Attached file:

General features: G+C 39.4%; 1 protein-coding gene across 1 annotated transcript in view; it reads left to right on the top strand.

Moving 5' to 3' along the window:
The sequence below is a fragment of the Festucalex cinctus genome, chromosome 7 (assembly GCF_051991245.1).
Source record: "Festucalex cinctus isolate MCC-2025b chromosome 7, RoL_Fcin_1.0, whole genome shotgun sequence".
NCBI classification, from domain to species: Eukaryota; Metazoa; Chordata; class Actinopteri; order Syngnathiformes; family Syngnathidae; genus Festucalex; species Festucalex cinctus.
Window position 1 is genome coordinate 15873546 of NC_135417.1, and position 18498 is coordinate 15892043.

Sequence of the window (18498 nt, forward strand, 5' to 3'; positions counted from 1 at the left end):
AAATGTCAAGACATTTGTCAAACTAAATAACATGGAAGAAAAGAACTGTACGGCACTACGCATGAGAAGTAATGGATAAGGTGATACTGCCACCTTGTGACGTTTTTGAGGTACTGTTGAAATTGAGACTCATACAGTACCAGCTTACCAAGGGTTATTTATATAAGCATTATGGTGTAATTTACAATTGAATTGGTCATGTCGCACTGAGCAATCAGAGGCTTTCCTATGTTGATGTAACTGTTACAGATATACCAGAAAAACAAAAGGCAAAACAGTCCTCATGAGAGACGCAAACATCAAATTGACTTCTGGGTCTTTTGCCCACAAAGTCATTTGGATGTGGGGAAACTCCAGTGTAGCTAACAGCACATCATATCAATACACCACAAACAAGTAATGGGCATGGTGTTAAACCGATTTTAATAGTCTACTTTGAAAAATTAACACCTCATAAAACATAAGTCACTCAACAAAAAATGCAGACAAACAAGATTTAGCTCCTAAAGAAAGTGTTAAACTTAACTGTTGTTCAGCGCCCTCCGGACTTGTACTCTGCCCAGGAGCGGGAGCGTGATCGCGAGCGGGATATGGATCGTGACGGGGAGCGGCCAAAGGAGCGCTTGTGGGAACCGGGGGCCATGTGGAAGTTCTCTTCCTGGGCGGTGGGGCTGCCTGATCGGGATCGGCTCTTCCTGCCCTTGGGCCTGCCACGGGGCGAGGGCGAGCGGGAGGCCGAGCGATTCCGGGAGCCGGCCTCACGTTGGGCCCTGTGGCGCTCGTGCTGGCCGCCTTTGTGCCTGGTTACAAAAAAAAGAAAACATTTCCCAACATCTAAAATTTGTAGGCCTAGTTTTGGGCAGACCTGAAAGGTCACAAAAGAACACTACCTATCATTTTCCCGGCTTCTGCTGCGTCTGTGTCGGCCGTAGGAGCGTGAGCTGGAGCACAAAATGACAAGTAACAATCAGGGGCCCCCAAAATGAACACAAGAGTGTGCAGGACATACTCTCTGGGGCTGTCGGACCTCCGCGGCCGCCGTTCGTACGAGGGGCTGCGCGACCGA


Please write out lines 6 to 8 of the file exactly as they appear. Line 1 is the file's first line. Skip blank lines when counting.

Window position 1 is genome coordinate 15873546 of NC_135417.1, and position 18498 is coordinate 15892043.

Sequence of the window (18498 nt, forward strand, 5' to 3'; positions counted from 1 at the left end):
AAATGTCAAGACATTTGTCAAACTAAATAACATGGAAGAAAAGAACTGTACGGCACTACGCATGAGAAGTAATGGATAAGGTGATACTGCCACCTTGTGACGTTTTTGAGGTACTGTTGAAATTGAGACTCATACAGTACCAGCTTACCAAGGGTTATTTATATAAGCATTATGGTGTAATTTACAATTGAATTGGTCATGTCGCACTGAGCAATCAGAGGCTTTCCTATGTTGATGTAACTGTTACAGATATACCAGAAAAACAAAAGGCAAAACAGTCCTCATGAGAGACGCAAACATCAAATTGACTTCTGGGTCTTTTGCCCACAAAGTCATTTGGATGTGGGGAAACTCCAGTGTAGCTAACAGCACATCATATCAATACACCACAAACAAGTAATGGGCATGGTGTTAAACCGATTTTAATAGTCTACTTTGAAAAATTAACACCTCATAAAACATAAGTCACTCAACAAAAAATGCAGACAAACAAGATTTAGCTCCTAAAGAAAGTGTTAAACTTAACTGTTGTTCAGCGCCCTCCGGACTTGTACTCTGCCCAGGAGCGGGAGCGTGATCGCGAGCGGGATATGGATCGTGACGGGGAGCGGCCAAAGGAGCGCTTGTGGGAACCGGGGGCCATGTGGAAGTTCTCTTCCTGGGCGGTGGGGCTGCCTGATCGGGATCGGCTCTTCCTGCCCTTGGGCCTGCCACGGGGCGAGGGCGAGCGGGAGGCCGAGCGATTCCGGGAGCCGGCCTCACGTTGGGCCCTGTGGCGCTCGTGCTGGCCGCCTTTGTGCCTGGTTACAAAAAAAAGAAAACATTTCCCAACATCTAAAATTTGTAGGCCTAGTTTTGGGCAGACCTGAAAGGTCACAAAAGAACACTACCTATCATTTTCCCGGCTTCTGCTGCGTCTGTGTCGGCCGTAGGAGCGTGAGCTGGAGCACAAAATGACAAGTAACAATCAGGGGCCCCCAAAATGAACACAAGAGTGTGCAGGACATACTCTCTGGGGCTGTCGGACCTCCGCGGCCGCCGTTCGTACGAGGGGCTGCGCGACCGA